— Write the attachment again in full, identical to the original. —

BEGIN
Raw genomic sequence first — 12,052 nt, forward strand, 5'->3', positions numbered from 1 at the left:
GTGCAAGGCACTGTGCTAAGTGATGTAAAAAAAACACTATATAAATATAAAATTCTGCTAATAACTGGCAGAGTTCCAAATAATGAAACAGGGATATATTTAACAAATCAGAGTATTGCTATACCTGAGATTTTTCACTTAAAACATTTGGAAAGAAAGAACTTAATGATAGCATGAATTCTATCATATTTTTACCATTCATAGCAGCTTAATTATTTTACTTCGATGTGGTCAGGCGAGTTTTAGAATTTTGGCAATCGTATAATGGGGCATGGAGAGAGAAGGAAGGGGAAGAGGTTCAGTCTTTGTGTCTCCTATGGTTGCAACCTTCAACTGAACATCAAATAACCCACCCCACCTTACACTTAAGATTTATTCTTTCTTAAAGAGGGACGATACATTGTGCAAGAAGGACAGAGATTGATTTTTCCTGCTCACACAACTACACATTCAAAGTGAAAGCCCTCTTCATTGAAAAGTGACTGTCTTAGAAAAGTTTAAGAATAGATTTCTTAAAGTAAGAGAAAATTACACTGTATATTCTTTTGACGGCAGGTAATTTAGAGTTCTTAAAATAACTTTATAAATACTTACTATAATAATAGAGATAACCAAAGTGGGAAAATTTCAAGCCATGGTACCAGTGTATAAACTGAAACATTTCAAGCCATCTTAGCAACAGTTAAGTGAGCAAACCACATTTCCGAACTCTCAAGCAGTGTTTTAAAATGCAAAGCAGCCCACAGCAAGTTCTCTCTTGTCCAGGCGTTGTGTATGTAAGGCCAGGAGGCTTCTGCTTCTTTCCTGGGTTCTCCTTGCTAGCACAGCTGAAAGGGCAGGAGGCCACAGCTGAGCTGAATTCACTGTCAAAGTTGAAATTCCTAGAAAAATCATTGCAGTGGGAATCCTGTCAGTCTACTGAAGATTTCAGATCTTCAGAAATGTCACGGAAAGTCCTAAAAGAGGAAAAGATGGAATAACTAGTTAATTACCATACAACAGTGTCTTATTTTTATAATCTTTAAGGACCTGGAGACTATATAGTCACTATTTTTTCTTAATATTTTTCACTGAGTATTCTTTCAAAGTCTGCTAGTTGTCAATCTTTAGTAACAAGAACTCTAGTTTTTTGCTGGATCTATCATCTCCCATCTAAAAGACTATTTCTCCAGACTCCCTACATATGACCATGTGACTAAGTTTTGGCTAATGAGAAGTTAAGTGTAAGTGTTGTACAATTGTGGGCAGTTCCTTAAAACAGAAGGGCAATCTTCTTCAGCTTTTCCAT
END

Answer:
Raw genomic sequence first — 12,052 nt, forward strand, 5'->3', positions numbered from 1 at the left:
GTGCAAGGCACTGTGCTAAGTGATGTAAAAAAAACACTATATAAATATAAAATTCTGCTAATAACTGGCAGAGTTCCAAATAATGAAACAGGGATATATTTAACAAATCAGAGTATTGCTATACCTGAGATTTTTCACTTAAAACATTTGGAAAGAAAGAACTTAATGATAGCATGAATTCTATCATATTTTTACCATTCATAGCAGCTTAATTATTTTACTTCGATGTGGTCAGGCGAGTTTTAGAATTTTGGCAATCGTATAATGGGGCATGGAGAGAGAAGGAAGGGGAAGAGGTTCAGTCTTTGTGTCTCCTATGGTTGCAACCTTCAACTGAACATCAAATAACCCACCCCACCTTACACTTAAGATTTATTCTTTCTTAAAGAGGGACGATACATTGTGCAAGAAGGACAGAGATTGATTTTTCCTGCTCACACAACTACACATTCAAAGTGAAAGCCCTCTTCATTGAAAAGTGACTGTCTTAGAAAAGTTTAAGAATAGATTTCTTAAAGTAAGAGAAAATTACACTGTATATTCTTTTGACGGCAGGTAATTTAGAGTTCTTAAAATAACTTTATAAATACTTACTATAATAATAGAGATAACCAAAGTGGGAAAATTTCAAGCCATGGTACCAGTGTATAAACTGAAACATTTCAAGCCATCTTAGCAACAGTTAAGTGAGCAAACCACATTTCCGAACTCTCAAGCAGTGTTTTAAAATGCAAAGCAGCCCACAGCAAGTTCTCTCTTGTCCAGGCGTTGTGTATGTAAGGCCAGGAGGCTTCTGCTTCTTTCCTGGGTTCTCCTTGCTAGCACAGCTGAAAGGGCAGGAGGCCACAGCTGAGCTGAATTCACTGTCAAAGTTGAAATTCCTAGAAAAATCATTGCAGTGGGAATCCTGTCAGTCTACTGAAGATTTCAGATCTTCAGAAATGTCACGGAAAGTCCTAAAAGAGGAAAAGATGGAATAACTAGTTAATTACCATACAACAGTGTCTTATTTTTATAATCTTTAAGGACCTGGAGACTATATAGTCACTATTTTTTCTTAATATTTTTCACTGAGTATTCTTTCAAAGTCTGCTAGTTGTCAATCTTTAGTAACAAGAACTCTAGTTTTTTGCTGGATCTATCATCTCCCATCTAAAAGACTATTTCTCCAGACTCCCTACATATGACCATGTGACTAAGTTTTGGCTAATGAGAAGTTAAGTGTAAGTGTTGTACAATTGTGGGCAGTTCCTTAAAACAGAAGGGCAATCTTCTTCAGCTTTTCCAT